Teaching unions have attacked proposed new anti-truancy laws that would see headteachers fine parents who take their children on holiday during term time.
As part of a campaign against truancy, ministers say parents who let their children miss school without the school's consent will face fixed penalty notices.
But issuing the fines would fall in part to headteachers and other school staff - a move rejected by both the Tory party and teaching unions, who said it was the job of police.
Powers to issue the fines, which have not yet been set, will be given to school staff, police, and local education officers under new anti-social behaviour legislation.
The Department for Education and Skills says the new laws will not just target youngsters hanging around shopping centres and housing estates, but parents who take their children on foreign holidays during school term without permission of the headteacher.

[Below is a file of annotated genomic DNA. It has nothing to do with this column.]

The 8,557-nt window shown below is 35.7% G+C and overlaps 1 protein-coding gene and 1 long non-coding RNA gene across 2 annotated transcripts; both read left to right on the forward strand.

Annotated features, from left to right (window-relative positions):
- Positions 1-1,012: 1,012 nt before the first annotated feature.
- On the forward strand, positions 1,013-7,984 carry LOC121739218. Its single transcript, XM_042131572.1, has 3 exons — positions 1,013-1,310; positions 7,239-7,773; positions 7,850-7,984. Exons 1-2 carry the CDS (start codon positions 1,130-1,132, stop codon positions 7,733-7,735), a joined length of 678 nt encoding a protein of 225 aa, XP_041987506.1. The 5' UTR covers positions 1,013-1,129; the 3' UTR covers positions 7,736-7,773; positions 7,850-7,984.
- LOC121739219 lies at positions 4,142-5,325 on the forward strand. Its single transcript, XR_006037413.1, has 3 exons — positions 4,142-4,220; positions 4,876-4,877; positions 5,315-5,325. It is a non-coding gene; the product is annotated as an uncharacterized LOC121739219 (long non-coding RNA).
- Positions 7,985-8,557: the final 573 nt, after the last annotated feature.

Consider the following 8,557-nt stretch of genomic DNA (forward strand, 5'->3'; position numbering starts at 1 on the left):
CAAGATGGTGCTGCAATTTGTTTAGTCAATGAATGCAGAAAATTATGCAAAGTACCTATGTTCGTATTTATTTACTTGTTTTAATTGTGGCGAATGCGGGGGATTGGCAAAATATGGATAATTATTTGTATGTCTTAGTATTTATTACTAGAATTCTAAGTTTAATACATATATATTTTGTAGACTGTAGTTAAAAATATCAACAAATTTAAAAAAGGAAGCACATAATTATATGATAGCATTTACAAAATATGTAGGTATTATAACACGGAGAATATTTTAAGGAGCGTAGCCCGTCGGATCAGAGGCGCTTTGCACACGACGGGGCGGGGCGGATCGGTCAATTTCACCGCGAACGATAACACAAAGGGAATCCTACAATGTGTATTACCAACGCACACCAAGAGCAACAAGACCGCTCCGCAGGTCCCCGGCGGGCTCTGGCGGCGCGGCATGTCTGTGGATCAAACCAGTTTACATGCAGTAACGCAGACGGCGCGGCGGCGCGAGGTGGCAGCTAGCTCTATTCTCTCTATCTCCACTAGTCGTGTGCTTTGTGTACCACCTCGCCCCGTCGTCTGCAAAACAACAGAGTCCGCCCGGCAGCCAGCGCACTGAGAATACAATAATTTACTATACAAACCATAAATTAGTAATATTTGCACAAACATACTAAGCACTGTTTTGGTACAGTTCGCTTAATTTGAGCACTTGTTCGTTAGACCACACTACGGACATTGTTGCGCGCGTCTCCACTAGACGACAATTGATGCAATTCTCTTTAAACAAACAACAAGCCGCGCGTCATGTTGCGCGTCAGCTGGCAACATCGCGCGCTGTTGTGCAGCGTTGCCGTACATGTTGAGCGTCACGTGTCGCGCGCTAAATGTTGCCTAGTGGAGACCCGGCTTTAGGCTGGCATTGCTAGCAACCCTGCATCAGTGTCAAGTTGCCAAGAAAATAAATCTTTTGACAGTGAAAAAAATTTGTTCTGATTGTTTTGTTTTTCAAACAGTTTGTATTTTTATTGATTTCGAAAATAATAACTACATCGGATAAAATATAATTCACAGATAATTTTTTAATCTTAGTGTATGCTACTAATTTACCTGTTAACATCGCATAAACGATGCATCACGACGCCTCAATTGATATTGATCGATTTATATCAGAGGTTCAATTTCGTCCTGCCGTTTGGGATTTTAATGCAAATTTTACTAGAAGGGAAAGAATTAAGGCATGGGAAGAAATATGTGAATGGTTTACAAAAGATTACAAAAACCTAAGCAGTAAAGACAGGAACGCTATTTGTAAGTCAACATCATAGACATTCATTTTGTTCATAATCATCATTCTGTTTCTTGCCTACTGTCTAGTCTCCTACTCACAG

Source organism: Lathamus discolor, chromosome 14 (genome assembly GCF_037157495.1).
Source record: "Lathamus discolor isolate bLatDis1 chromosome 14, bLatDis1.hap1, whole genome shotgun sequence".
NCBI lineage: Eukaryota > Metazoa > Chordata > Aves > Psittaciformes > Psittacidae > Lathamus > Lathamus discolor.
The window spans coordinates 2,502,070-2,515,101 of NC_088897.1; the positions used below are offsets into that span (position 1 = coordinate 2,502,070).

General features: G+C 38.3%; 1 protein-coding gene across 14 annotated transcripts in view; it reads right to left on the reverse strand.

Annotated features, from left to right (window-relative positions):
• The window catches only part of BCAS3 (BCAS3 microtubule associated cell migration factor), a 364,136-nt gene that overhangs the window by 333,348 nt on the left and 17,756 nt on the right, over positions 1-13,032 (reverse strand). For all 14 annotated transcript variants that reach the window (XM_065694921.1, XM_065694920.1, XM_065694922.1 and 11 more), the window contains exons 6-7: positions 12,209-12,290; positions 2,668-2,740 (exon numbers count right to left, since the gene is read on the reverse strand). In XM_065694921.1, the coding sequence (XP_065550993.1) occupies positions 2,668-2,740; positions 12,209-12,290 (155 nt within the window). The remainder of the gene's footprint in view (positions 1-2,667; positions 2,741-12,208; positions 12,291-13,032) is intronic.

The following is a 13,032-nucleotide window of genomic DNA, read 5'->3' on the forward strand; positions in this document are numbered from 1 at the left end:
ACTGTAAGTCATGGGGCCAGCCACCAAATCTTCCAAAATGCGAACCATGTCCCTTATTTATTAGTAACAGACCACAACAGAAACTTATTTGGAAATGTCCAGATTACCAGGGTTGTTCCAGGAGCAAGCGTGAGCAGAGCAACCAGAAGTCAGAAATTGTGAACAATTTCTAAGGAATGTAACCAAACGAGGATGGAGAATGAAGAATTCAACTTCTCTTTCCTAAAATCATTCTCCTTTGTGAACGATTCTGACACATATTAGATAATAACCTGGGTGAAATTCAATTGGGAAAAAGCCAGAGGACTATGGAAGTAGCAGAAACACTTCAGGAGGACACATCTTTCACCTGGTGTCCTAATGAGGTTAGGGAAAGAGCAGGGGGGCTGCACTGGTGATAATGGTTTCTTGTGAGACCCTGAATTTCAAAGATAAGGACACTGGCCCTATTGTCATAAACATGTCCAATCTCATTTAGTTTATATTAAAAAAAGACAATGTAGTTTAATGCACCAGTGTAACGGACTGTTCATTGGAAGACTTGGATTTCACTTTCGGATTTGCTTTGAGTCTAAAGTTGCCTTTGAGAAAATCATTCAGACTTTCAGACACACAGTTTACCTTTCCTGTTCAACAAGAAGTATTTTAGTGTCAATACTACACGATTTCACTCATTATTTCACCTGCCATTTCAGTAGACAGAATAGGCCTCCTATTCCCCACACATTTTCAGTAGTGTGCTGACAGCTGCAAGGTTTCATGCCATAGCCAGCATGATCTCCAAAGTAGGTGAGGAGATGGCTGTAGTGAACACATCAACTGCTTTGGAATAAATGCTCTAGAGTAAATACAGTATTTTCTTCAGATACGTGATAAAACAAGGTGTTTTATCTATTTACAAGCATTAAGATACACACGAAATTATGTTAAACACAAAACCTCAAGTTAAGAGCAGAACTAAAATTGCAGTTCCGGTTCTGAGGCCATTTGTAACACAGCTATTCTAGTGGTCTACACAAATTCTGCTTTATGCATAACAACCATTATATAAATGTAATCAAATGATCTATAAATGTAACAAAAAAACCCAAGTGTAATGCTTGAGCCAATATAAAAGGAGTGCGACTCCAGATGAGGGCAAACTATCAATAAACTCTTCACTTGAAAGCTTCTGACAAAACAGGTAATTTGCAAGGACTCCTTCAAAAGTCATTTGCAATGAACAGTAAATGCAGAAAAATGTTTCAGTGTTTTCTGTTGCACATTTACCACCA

A spokeswoman said: "Any kind of absence that has not been authorised by the school is truancy, whether that is taking a child Christmas shopping, taking a Mediterranean holiday or just letting a child roam around the local housing estate."
Eamonn O'Kane, the NASUWT general secretary, said: "I certainly would reject that idea of school staff having that responsibility. It is a judicial process and it must remain in the hands of those such as the police or education welfare officers who have that power under the law.
"Certainly the school has the responsibility to record the fact that a youngster is on unjustified absence. But it would leave the school and the head teacher in an impossible position and it would create difficulties and tensions between the teachers and the parents."
David Hart, general secretary of the National Association of Head Teachers, added: "I have no problem with the principle, I think it could well work. But I don't think it's the job of headteachers to go out into the shopping malls of this country during the day-time, seeking out truants and issuing them with fines."
Story filed: 18:07 Sunday 23rd February 2003
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